Anesthesia and Analgesia

Published by Lippincott, Williams & Wilkins
Online ISSN: 0003-2999
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Article
In certifying competence of anesthesiologists who have finished residency training, knowledge and judgment are evaluated objectively using written and oral examinations. Clinical motor skills, however, are not routinely assessed by objective techniques. This implicitly assumes that knowledge and judgment correlate with performance of motor skills. This study was designed to evaluate whether performance of a particular motor skill correlates with performance on a knowledge test related to that skill. To do this, we developed a criterion-referenced Spinal Anesthesia Skill Test and a knowledge test using multiple-choice questions related to spinal anesthesia. Both the skill and knowledge tests were administered to 44 residents at various levels of training at five major anesthesia teaching programs. Scores on the skill test were significantly higher than in the knowledge test, suggesting that proficiency in this essential motor skill is achieved earlier in training. There was no correlation between scores on the skill test and knowledge test. There were institution-linked differences in the scores on the skill test, suggesting that teaching of motor skills is not uniform. The advantages of developing criteria of performance of motor skills is discussed.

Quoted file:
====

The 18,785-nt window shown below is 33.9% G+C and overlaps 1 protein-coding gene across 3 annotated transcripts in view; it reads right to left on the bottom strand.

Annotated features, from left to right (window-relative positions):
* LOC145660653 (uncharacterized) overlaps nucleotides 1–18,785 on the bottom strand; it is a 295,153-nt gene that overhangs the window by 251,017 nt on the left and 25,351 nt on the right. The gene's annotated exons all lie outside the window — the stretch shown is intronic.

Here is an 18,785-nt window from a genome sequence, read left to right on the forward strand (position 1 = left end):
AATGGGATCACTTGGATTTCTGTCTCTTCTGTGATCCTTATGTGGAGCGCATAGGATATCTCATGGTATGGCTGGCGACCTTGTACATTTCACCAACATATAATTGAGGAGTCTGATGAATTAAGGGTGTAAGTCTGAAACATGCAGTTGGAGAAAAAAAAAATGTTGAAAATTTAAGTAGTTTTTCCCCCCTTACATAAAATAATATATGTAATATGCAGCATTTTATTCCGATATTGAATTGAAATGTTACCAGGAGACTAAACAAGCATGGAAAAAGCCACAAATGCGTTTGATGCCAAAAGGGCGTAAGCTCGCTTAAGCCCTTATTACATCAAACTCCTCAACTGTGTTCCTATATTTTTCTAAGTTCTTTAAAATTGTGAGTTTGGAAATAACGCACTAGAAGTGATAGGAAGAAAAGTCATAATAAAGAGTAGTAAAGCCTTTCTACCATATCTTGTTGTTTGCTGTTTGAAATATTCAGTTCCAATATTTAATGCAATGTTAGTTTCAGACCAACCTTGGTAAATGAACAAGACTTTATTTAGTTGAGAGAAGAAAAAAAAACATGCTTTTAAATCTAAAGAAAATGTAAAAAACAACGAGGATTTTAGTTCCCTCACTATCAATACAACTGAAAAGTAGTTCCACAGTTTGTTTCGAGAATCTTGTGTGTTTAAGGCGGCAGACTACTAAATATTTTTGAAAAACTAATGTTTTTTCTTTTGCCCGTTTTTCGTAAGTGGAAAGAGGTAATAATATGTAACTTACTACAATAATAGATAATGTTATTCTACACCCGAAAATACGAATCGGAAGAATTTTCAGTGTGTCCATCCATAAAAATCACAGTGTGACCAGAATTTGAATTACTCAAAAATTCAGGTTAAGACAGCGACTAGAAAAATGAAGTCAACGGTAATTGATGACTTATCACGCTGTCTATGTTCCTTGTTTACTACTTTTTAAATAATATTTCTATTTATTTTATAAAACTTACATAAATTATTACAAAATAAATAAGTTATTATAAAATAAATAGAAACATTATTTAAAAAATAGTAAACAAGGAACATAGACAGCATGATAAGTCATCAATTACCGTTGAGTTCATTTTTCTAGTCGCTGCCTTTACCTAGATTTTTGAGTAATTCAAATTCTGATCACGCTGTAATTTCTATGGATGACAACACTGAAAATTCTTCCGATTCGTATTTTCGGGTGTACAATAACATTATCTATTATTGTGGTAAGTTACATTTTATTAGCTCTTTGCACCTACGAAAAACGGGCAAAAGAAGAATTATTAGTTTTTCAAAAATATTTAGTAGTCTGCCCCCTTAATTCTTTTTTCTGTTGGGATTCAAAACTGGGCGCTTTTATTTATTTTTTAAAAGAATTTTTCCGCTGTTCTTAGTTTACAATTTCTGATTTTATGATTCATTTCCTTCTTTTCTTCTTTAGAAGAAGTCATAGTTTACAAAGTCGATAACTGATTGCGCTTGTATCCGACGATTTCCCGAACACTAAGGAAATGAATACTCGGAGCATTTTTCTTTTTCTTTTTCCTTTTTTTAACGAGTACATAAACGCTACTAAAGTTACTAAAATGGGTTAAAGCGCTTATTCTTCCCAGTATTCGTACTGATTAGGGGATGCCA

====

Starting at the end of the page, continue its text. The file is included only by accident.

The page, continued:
Top-cited authors
Paul F White
  • Cedars-Sinai Medical Center
Daniel Sessler
  • Cleveland Clinic
Frances Chung
  • University Health Network
Zeev N Kain
  • Yale University
Hugo Van Aken
  • Universitätsklinikum Münster